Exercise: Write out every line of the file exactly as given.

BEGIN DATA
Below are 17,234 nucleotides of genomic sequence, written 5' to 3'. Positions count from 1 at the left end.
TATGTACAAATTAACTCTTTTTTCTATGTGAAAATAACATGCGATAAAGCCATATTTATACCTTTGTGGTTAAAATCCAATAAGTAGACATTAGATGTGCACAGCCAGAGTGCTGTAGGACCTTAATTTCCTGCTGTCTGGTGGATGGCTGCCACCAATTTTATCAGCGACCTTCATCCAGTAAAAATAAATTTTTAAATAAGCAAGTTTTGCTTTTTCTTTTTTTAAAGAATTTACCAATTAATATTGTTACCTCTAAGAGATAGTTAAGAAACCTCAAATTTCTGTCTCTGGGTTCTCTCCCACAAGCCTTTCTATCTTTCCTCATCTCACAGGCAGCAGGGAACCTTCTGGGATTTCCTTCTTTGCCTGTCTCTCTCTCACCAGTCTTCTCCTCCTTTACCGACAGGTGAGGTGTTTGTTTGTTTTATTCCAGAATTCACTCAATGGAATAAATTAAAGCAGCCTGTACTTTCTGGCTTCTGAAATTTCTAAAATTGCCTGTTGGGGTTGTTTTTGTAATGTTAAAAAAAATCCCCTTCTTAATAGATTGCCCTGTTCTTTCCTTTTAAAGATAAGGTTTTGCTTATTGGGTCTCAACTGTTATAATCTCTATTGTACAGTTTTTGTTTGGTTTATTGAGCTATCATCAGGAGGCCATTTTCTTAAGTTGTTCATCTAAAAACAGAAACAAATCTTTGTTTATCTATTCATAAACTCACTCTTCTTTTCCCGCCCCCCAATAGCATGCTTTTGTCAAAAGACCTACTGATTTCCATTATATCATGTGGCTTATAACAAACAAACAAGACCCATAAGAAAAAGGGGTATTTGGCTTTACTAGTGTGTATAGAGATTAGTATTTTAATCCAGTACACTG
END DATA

Below are 17,234 nucleotides of genomic sequence, written 5' to 3'. Positions count from 1 at the left end.
TATGTACAAATTAACTCTTTTTTCTATGTGAAAATAACATGCGATAAAGCCATATTTATACCTTTGTGGTTAAAATCCAATAAGTAGACATTAGATGTGCACAGCCAGAGTGCTGTAGGACCTTAATTTCCTGCTGTCTGGTGGATGGCTGCCACCAATTTTATCAGCGACCTTCATCCAGTAAAAATAAATTTTTAAATAAGCAAGTTTTGCTTTTTCTTTTTTTAAAGAATTTACCAATTAATATTGTTACCTCTAAGAGATAGTTAAGAAACCTCAAATTTCTGTCTCTGGGTTCTCTCCCACAAGCCTTTCTATCTTTCCTCATCTCACAGGCAGCAGGGAACCTTCTGGGATTTCCTTCTTTGCCTGTCTCTCTCTCACCAGTCTTCTCCTCCTTTACCGACAGGTGAGGTGTTTGTTTGTTTTATTCCAGAATTCACTCAATGGAATAAATTAAAGCAGCCTGTACTTTCTGGCTTCTGAAATTTCTAAAATTGCCTGTTGGGGTTGTTTTTGTAATGTTAAAAAAAATCCCCTTCTTAATAGATTGCCCTGTTCTTTCCTTTTAAAGATAAGGTTTTGCTTATTGGGTCTCAACTGTTATAATCTCTATTGTACAGTTTTTGTTTGGTTTATTGAGCTATCATCAGGAGGCCATTTTCTTAAGTTGTTCATCTAAAAACAGAAACAAATCTTTGTTTATCTATTCATAAACTCACTCTTCTTTTCCCGCCCCCCAATAGCATGCTTTTGTCAAAAGACCTACTGATTTCCATTATATCATGTGGCTTATAACAAACAAACAAGACCCATAAGAAAAAGGGGTATTTGGCTTTACTAGTGTGTATAGAGATTAGTATTTTAATCCAGTACACTG